This is a brilliant study of the whole of jazz, told through the medium of analyses of the work of some of its greatest figures, assessing the ‘contributions of an innovative, intuitive improviser (Armstrong, Parker), who reassessed the music’s past, and gave it a new vocabulary, or at least reassessed its old one’ and those of ‘a composer (Ellington, Monk), who gave the music a synthesis and larger form’.
The artists he chooses are: Jelly Roll, Satch, Bix, Hawk, Billie Holiday, Duke, Basie and Lester Young, Bird, Monk, John Lewis and the M.J.Q., Sonny Rollins, Horace Silver, Miles, Coltrane and Ornette. ‘Were I to continue’, remarks Williams in his introduction, ‘my next choice for individual chapters would probably be King Oliver, Sidney Bechet, Earl Hines, Roy Eldridge, Art Tatum, Charlie Mingus, Albert Ayler … But … my book stops where it stops.’
So, within this framework, linking the whole to a rhythmic view of jazz history, Williams proceeds to say fresh illuminating things about each of the musicians he’s chosen. The book is deeply analytical, and in such a way that it can’t be recommended as an introductory work and is out of the question for newcomers; in some cases in fact, one can’t draw much from a chapter unless one owns the relevant records – his examination of Sonny Rollins’ Blues For Philly Joe is a case in point. Here, Williams uses ‘the letter A to indicate Rollins’ main theme, A plus a numeral to indicate thematic variations, and other letters to indicate variations that are not thematic’ and manages to enumerate (and evaluate) no less than fifteen sections of the performance. I feel I could get infinitely more out of this chapter if I possessed Blues For Philly Joe; since I don’t, a lot of it is lost on me, and this is perhaps a small flaw in the book, that it can’t always stand completely on its own.
However, in many cases, he makes slightly more general statements which can’t fail to enrich the listener’s appreciation of a specific musician if they’re prepared to dig out their old records and listen in the light of Williams’ comments. For myself, I’ve been able to replay my Monk records with the fascination I might feel if I’d owned them for a few days rather than several years. Let one example suffice – his assessment of Monk’s compositions as jazz compositions rather than ‘tunes’ or ‘songs’. Also worthy of note is his assessment of John Lewis’ failures in the Third Stream as the ‘shortcoming of something ventured’; his recognition of Miles Davis’ constantly developing talent as ‘unusual, virtually unique, in a music where many instrumentalists have been able to sustain and refine the achievements of their twenties and early thirties, but few have been able to go beyond them’; and his concluding remarks on Horace Silver: ‘Certainly jazz would languish without its Armstrongs and its Parkers to renew its language, and without its Mortons, Ellingtons and Monks to give its compositional synthesis. But without individual, creative craftsmen like Horace Silver among its soloists and composers, there might be no common language to renew, and no affirmation of what can be synthesised.’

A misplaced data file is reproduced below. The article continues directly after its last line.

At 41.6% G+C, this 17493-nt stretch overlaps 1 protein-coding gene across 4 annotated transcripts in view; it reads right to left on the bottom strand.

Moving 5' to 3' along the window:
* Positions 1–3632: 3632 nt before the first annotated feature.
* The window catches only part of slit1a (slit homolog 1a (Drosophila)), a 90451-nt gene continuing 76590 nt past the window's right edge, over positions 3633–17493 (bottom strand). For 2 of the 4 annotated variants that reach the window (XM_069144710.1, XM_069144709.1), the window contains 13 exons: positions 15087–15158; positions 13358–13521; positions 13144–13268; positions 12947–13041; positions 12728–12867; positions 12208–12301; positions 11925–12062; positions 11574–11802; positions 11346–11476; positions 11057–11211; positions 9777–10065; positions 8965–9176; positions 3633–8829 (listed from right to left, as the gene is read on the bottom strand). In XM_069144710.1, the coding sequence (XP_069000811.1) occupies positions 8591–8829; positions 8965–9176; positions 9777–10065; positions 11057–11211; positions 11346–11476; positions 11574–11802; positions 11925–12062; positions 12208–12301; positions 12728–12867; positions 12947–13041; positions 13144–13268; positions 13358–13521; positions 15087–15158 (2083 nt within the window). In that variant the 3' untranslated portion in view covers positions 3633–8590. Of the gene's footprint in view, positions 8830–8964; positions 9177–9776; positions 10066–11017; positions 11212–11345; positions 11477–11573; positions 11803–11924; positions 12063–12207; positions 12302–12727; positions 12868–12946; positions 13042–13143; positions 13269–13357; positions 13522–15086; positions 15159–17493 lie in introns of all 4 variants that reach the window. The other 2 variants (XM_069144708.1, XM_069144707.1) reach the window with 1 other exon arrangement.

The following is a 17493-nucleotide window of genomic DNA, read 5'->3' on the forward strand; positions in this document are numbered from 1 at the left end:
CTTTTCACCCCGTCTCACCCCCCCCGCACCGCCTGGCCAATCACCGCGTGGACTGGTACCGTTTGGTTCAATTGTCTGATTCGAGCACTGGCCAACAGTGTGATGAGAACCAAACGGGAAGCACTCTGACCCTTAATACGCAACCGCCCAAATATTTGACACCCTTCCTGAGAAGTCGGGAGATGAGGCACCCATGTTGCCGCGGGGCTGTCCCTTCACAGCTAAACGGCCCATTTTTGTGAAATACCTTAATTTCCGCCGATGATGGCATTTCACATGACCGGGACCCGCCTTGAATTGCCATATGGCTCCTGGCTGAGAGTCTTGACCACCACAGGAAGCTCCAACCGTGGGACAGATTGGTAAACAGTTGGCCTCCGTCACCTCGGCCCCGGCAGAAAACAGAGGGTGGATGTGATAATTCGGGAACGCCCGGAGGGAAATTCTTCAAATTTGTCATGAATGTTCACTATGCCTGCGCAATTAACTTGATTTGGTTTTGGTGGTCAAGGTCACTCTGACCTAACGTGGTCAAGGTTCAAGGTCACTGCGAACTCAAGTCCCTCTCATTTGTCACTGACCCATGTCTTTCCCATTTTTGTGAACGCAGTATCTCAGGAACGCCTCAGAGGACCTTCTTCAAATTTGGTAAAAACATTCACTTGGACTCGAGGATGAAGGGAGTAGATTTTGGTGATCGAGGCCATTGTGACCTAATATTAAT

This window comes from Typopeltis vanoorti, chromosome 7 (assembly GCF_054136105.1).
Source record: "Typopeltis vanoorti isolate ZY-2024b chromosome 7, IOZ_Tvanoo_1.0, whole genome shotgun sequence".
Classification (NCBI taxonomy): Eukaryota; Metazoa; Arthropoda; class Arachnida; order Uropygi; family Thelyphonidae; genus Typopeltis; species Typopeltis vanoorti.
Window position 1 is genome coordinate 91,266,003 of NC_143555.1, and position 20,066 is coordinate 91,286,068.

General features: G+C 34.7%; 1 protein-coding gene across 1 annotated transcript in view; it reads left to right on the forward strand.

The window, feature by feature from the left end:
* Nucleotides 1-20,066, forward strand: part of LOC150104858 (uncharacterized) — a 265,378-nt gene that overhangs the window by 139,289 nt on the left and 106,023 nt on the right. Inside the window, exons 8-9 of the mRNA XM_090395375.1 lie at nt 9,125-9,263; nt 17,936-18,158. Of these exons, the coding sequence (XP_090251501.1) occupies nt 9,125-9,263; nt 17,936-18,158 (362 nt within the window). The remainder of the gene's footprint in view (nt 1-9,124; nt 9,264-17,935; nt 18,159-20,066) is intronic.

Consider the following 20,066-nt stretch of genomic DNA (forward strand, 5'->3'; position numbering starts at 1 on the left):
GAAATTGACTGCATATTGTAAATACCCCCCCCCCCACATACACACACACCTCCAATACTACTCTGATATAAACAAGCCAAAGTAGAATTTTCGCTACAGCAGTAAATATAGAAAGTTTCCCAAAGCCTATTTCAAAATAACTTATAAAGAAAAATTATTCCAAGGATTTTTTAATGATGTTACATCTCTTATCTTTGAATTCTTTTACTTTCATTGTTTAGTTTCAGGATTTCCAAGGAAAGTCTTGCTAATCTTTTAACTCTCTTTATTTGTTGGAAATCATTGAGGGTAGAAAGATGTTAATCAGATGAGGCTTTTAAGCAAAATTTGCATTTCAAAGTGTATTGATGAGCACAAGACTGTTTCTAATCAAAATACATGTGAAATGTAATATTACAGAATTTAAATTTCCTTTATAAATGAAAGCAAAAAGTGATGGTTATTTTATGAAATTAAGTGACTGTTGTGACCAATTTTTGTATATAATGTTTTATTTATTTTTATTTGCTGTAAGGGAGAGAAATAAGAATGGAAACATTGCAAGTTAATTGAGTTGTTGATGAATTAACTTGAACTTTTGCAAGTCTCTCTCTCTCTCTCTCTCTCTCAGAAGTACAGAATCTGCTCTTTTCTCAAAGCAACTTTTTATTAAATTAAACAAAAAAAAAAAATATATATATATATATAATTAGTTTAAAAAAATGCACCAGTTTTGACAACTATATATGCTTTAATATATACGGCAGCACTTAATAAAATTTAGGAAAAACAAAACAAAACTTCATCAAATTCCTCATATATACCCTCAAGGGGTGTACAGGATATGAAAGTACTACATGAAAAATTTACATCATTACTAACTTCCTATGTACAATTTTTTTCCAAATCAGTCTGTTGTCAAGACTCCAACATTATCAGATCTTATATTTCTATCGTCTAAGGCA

It’s a measure of the book’s strength that I’ve been unable to avoid quoting its exact words time and again, and I must end the same way, quoting from Williams’ view of the philosophical implications of the music: ‘The Greeks … made the mistake of assuming that since man is the unique thinking animal … his thinking function is his superior function … And traditionally, Western man has accepted this view of himself. But to a jazz musician, thought and feeling, reflection and emotion, come together uniquely, and resolve in the act of doing.’ And again, following Williams’ indication of the ‘high degree of individuality, together with the mutual respect and cooperation required in a jazz ensemble’: ‘It is as if jazz were saying to us that not only is far greater individuality possible to man than he has so far allowed himself, but that such individuality far from being a threat to a cooperative social structure, can actually enhance society.’
I hope the foregoing has given some indication that I think this the best book on jazz I’ve ever read.
The Jazz Tradition, by Martin Williams (Oxford University Press, 232pp., 55/-)